Once you are consistently hitting your goals with the foundational systems in place for attracting and engaging all the clients you can handle, and serving those clients with “raving fan” client service systems, managing your financials and your team, then, sure, add another complementary practice area. Just don’t add that service until you have your first practice area fully dialed-in.
Then, if you’re going to add another practice area, add a complementary service for the same clients that you serve in your primary practice. By adding on a complementary legal service in a practice area that is needed by the clients you are already serving, you don’t have to expand your marketing reach to a whole new audience, but instead can leverage the audience you’ve already built and provide additional services they want and need. Build on the relationship you’ve already created, rather than starting from scratch, again.
For example, I began with an estate planning practice, serving young families in my community. Then, once I had established systems and was known as the go-to lawyer in my community for families, I began to serve business owners because I was a business owner myself, and many of the young families I served also owned businesses.
Once I had built my own businesses, and truly understood all that it takes to build a business from scratch and maintain success, I began to work with other business owners as a strategic advisor. Some of those business owners I had already served with estate planning.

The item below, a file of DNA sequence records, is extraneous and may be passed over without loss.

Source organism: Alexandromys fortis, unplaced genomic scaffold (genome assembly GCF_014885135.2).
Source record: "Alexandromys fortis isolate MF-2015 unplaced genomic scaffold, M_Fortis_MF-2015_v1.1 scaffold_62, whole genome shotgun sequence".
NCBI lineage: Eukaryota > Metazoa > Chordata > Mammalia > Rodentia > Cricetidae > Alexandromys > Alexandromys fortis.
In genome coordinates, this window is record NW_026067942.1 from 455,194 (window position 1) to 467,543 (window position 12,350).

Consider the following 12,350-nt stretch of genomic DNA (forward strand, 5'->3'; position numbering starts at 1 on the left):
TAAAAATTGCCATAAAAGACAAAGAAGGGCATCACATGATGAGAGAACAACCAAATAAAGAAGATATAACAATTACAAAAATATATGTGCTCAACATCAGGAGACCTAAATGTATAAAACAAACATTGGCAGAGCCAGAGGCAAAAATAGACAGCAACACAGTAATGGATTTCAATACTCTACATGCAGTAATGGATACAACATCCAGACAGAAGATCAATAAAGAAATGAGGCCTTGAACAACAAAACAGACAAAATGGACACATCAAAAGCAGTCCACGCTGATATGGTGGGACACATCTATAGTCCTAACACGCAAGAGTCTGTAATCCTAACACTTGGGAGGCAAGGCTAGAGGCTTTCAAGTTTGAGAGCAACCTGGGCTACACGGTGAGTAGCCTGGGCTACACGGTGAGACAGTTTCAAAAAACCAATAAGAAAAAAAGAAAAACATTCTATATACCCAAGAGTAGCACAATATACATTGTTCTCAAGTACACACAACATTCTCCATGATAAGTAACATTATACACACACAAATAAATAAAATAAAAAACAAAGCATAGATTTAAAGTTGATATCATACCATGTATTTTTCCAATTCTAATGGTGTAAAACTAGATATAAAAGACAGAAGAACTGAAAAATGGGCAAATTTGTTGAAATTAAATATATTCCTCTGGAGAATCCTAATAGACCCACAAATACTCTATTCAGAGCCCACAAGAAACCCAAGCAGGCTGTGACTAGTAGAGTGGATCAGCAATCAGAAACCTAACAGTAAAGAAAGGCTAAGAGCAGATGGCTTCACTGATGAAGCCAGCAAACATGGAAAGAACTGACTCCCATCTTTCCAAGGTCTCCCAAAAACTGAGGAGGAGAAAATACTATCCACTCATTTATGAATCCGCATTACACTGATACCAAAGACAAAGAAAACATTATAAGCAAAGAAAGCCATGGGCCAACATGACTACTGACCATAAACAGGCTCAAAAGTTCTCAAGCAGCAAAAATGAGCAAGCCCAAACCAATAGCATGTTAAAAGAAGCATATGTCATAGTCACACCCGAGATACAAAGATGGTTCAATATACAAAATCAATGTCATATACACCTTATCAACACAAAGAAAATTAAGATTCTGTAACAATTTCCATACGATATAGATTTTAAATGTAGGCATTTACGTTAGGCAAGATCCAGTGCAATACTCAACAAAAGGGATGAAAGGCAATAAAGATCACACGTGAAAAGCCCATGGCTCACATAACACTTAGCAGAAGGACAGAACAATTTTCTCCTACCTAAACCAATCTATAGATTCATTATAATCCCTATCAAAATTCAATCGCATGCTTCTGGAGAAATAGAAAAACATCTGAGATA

It’s all complimentary. I just kept building upon what I had already created, expanding my offerings and reach systematically. This is how you turn your law practice into a business you love.
Having said that, I do want to acknowledge that taking the first step and narrowing my focus to marketing only to families with young children in my community was terrifying and took me over a year to do, even after I had learned from Michael Port (author of Book Yourself Solid) that it was critical to focus on one market in order to get booked solid with clients. Putting in place Michael’s “red velvet rope policy” was one of the most impactful decisions I made in my law practice, and while it was scary, it paid off.